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Texas AG Fills Several Top Jobs Without Public Postings

Ryan E. Poppe

AUSTIN — Texas Attorney General Ken Paxton’s office hired several people from his campaign and elsewhere, before they submitted applications or the jobs were posted publicly, as required by state law.

Fourteen people who worked on Paxton’s campaign or for former Gov. Rick Perry or U.S. Sen. Ted Cruz were given administrative jobs in the new attorney general’s office, the Austin American-Statesman.

Only one of those jobs was advertised, and records obtained by the newspaper show that Paxton’s office had chosen someone for it the day before the posting went online. The hires highlight ethics laws that are often ignored and have no enforcement mechanisms behind them.

Several Perry hires were found last year to have received their positions without any competition, the newspaper reported.

And another new statewide official, Agriculture Commissioner Sid Miller, created four assistant commissioner positions — each paying $180,000 annually — and appointed people for all of them. Two assistant commissioners donated their time as consultants for his campaign.

A state law requires agencies to list any openings that will involve external candidates with the Texas Workforce Commission.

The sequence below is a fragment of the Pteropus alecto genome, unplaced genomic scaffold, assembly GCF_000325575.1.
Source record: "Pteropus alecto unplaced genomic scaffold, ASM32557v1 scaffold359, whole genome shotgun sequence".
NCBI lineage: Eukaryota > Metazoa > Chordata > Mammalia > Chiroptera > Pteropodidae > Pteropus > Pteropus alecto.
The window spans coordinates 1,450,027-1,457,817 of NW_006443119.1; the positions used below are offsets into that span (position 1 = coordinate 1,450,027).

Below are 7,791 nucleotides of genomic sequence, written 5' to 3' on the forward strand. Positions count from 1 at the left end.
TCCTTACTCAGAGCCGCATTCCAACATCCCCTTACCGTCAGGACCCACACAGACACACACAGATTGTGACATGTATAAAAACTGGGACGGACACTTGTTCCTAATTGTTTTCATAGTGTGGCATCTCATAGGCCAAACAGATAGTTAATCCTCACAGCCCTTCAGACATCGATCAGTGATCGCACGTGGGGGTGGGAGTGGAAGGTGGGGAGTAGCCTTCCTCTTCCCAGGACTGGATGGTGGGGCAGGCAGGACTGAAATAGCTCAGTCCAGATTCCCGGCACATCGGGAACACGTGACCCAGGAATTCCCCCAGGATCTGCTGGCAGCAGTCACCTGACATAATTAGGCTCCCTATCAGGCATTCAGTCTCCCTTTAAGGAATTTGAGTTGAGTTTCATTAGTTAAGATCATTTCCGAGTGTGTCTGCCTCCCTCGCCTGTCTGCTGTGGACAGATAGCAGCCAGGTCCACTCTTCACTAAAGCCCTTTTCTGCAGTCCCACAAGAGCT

Cynthia Meyer, a spokeswoman for Paxton, said his office was “confident that we followed applicable law in selecting high-level staff.”

“It is common practice for high-level positions to be appointed to help the constitutional officer implement the policies the people elected him or her to do," :she said in a statement. She did not respond to questions about what positions Paxton's office had designated as "high-level."

One letter released by the attorney general’s office was written by the East Texas field director of Paxton’s campaign, Thomas Taylor. In the letter, Taylor said he hadn’t looked for jobs after the campaign because he expected to work for the attorney general's office “based on conversations I have had with Ken over the past year.”

Taylor eventually received a $95,000-a-year position as a grants administrator.

Others in Paxton's office went through a rigorous hiring process. Assistant Attorney General Jessica Lesser competed against six other candidates and went through multiple interviews, according to her personnel file.

By comparison, longtime Paxton staffer Ben Williams' employment application was almost completely empty. He received an intergovernmental relations position that pays $90,000 a year.

Paxton faces a separate ethics inquiry related to investment advice he gave without registering with the state. Two special prosecutors say they'll soon present evidence for a possible felony securities fraud charge to a North Texas grand jury.

Craig McDonald, director of Texans for Public Justice, the group that filed an initial complaint into Paxton's securities work, said the state requirement to post jobs is “black and white.”

"In Texas, cronyism is allowed," McDonald said. “But you have to at least follow the rules.”

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